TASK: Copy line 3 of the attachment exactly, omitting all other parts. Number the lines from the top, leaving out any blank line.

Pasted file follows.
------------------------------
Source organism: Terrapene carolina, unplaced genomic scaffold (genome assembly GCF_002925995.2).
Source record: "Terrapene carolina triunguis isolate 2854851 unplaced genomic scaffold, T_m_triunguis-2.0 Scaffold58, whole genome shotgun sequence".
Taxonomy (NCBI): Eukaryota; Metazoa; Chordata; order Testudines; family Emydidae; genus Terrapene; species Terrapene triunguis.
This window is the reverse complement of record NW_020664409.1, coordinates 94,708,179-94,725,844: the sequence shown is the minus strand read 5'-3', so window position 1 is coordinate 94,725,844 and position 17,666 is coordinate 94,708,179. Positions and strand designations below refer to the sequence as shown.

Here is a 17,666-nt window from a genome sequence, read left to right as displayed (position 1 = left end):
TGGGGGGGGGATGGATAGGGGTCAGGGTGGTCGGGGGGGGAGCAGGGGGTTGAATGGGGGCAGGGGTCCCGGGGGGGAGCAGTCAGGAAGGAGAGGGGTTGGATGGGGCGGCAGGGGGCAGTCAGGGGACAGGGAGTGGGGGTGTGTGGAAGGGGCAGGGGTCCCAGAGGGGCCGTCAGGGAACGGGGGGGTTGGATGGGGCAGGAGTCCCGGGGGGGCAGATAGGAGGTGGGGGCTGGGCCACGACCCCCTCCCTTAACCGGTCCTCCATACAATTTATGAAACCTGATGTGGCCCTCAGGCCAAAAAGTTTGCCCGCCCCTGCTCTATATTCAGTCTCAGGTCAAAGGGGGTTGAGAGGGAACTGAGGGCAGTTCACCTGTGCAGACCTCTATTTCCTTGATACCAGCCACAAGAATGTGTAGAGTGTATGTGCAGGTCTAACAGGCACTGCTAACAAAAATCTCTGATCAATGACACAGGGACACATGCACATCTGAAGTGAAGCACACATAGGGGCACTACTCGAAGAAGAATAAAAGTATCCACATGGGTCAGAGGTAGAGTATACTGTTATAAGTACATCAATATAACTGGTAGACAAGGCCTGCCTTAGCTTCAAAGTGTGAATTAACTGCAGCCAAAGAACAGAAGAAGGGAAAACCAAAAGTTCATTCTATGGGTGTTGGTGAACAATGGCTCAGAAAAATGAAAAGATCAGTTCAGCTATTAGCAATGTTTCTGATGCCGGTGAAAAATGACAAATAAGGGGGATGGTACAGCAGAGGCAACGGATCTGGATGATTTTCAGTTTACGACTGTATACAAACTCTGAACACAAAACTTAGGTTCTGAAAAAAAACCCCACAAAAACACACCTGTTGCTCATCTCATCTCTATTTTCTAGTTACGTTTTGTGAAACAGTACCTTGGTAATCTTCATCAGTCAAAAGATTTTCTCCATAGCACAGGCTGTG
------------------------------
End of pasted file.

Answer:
Taxonomy (NCBI): Eukaryota; Metazoa; Chordata; order Testudines; family Emydidae; genus Terrapene; species Terrapene triunguis.